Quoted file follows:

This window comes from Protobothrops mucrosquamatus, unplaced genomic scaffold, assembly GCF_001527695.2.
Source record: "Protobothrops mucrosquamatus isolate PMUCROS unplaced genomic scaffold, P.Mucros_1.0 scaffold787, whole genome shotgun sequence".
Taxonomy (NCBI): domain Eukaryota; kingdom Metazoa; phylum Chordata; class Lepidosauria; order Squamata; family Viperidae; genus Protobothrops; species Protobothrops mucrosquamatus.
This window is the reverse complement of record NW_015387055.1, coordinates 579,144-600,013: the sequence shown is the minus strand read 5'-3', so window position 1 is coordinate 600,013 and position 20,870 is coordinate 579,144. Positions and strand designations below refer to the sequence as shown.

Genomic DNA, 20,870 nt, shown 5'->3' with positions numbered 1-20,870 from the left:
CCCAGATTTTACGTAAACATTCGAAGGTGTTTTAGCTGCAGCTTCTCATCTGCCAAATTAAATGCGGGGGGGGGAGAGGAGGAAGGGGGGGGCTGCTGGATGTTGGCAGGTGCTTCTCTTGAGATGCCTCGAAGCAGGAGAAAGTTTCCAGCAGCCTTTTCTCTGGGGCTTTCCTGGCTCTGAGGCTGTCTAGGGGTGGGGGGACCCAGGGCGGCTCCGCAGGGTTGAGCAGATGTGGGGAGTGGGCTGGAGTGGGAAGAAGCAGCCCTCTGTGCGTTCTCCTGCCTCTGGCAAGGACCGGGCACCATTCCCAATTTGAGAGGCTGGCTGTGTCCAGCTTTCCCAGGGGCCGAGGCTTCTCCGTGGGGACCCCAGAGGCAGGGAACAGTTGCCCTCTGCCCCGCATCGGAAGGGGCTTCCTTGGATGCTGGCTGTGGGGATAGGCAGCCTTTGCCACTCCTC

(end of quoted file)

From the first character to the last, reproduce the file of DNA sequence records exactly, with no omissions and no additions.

This window comes from Protobothrops mucrosquamatus, unplaced genomic scaffold, assembly GCF_001527695.2.
Source record: "Protobothrops mucrosquamatus isolate PMUCROS unplaced genomic scaffold, P.Mucros_1.0 scaffold787, whole genome shotgun sequence".
Taxonomy (NCBI): domain Eukaryota; kingdom Metazoa; phylum Chordata; class Lepidosauria; order Squamata; family Viperidae; genus Protobothrops; species Protobothrops mucrosquamatus.
This window is the reverse complement of record NW_015387055.1, coordinates 579,144-600,013: the sequence shown is the minus strand read 5'-3', so window position 1 is coordinate 600,013 and position 20,870 is coordinate 579,144. Positions and strand designations below refer to the sequence as shown.

Genomic DNA, 20,870 nt, shown 5'->3' with positions numbered 1-20,870 from the left:
CCCAGATTTTACGTAAACATTCGAAGGTGTTTTAGCTGCAGCTTCTCATCTGCCAAATTAAATGCGGGGGGGGGAGAGGAGGAAGGGGGGGGCTGCTGGATGTTGGCAGGTGCTTCTCTTGAGATGCCTCGAAGCAGGAGAAAGTTTCCAGCAGCCTTTTCTCTGGGGCTTTCCTGGCTCTGAGGCTGTCTAGGGGTGGGGGGACCCAGGGCGGCTCCGCAGGGTTGAGCAGATGTGGGGAGTGGGCTGGAGTGGGAAGAAGCAGCCCTCTGTGCGTTCTCCTGCCTCTGGCAAGGACCGGGCACCATTCCCAATTTGAGAGGCTGGCTGTGTCCAGCTTTCCCAGGGGCCGAGGCTTCTCCGTGGGGACCCCAGAGGCAGGGAACAGTTGCCCTCTGCCCCGCATCGGAAGGGGCTTCCTTGGATGCTGGCTGTGGGGATAGGCAGCCTTTGCCACTCCTC